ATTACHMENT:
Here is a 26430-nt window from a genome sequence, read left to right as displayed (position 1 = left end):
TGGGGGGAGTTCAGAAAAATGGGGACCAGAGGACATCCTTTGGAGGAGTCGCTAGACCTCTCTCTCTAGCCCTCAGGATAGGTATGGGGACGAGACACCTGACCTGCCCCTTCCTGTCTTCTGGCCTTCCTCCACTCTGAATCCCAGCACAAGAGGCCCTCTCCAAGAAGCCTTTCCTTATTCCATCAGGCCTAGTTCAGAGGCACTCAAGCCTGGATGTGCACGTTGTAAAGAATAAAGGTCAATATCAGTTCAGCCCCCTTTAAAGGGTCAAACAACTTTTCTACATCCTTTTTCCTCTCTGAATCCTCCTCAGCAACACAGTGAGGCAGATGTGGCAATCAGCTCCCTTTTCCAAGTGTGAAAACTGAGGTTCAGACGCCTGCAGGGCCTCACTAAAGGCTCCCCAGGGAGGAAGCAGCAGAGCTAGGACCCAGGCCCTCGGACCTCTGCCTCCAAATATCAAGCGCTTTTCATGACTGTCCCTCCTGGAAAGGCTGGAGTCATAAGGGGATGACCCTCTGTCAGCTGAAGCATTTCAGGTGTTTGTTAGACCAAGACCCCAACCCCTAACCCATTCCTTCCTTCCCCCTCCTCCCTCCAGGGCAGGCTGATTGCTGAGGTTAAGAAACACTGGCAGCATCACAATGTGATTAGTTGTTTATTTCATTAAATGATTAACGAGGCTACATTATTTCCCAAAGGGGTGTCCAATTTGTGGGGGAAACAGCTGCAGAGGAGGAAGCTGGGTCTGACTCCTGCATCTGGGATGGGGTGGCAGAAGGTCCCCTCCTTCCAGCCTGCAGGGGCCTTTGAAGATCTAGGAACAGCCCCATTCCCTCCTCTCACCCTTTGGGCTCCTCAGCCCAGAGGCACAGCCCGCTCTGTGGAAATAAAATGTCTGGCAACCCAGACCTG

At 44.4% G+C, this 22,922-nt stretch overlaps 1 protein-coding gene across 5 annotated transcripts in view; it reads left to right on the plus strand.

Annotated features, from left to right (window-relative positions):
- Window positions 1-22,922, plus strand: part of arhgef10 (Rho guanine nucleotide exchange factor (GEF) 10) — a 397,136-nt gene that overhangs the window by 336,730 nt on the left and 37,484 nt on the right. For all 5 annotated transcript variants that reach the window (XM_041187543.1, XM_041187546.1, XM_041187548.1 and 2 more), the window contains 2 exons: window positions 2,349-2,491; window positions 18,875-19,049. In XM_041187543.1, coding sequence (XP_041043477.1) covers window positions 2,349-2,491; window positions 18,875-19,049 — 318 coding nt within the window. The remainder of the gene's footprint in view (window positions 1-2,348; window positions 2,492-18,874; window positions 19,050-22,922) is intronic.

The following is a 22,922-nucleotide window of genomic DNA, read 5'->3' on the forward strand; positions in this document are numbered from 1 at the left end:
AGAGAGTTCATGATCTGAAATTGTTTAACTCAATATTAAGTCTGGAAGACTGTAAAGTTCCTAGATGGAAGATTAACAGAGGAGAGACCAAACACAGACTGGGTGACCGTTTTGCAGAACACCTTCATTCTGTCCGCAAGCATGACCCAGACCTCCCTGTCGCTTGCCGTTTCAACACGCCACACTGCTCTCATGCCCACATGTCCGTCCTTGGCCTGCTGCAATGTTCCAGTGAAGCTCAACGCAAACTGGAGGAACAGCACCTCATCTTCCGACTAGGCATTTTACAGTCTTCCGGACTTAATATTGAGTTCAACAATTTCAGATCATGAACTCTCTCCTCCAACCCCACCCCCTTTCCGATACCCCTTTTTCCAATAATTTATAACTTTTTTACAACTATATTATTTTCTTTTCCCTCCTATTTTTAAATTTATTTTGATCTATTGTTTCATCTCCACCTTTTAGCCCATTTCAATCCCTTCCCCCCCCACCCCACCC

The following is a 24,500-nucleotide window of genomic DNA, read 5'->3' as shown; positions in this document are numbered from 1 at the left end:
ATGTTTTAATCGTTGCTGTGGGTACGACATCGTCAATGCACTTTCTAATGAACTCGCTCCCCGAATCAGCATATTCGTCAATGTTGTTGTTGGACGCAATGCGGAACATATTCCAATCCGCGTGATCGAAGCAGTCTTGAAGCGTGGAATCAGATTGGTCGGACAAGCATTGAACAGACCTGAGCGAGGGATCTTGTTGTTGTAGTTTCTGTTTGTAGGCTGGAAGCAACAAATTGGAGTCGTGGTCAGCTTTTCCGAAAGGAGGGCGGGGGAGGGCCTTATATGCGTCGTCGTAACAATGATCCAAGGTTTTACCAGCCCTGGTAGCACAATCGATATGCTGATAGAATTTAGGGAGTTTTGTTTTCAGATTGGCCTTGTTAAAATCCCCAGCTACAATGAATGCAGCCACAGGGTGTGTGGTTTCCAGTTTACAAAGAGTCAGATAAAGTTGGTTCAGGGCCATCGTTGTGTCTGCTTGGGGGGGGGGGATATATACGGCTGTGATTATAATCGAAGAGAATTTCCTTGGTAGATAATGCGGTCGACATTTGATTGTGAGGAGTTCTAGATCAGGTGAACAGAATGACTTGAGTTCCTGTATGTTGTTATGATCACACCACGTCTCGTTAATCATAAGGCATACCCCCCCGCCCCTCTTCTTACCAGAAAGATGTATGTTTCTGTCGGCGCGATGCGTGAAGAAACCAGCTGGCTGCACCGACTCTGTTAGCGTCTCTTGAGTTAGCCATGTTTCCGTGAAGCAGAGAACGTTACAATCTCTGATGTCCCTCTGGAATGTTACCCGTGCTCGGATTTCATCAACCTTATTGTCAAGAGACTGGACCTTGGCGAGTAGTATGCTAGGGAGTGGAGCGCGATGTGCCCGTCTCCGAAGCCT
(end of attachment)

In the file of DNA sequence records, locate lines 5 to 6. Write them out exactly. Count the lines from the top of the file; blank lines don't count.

- Window positions 1-22,922, plus strand: part of arhgef10 (Rho guanine nucleotide exchange factor (GEF) 10) — a 397,136-nt gene that overhangs the window by 336,730 nt on the left and 37,484 nt on the right. For all 5 annotated transcript variants that reach the window (XM_041187543.1, XM_041187546.1, XM_041187548.1 and 2 more), the window contains 2 exons: window positions 2,349-2,491; window positions 18,875-19,049. In XM_041187543.1, coding sequence (XP_041043477.1) covers window positions 2,349-2,491; window positions 18,875-19,049 — 318 coding nt within the window. The remainder of the gene's footprint in view (window positions 1-2,348; window positions 2,492-18,874; window positions 19,050-22,922) is intronic.

The following is a 22,922-nucleotide window of genomic DNA, read 5'->3' on the forward strand; positions in this document are numbered from 1 at the left end: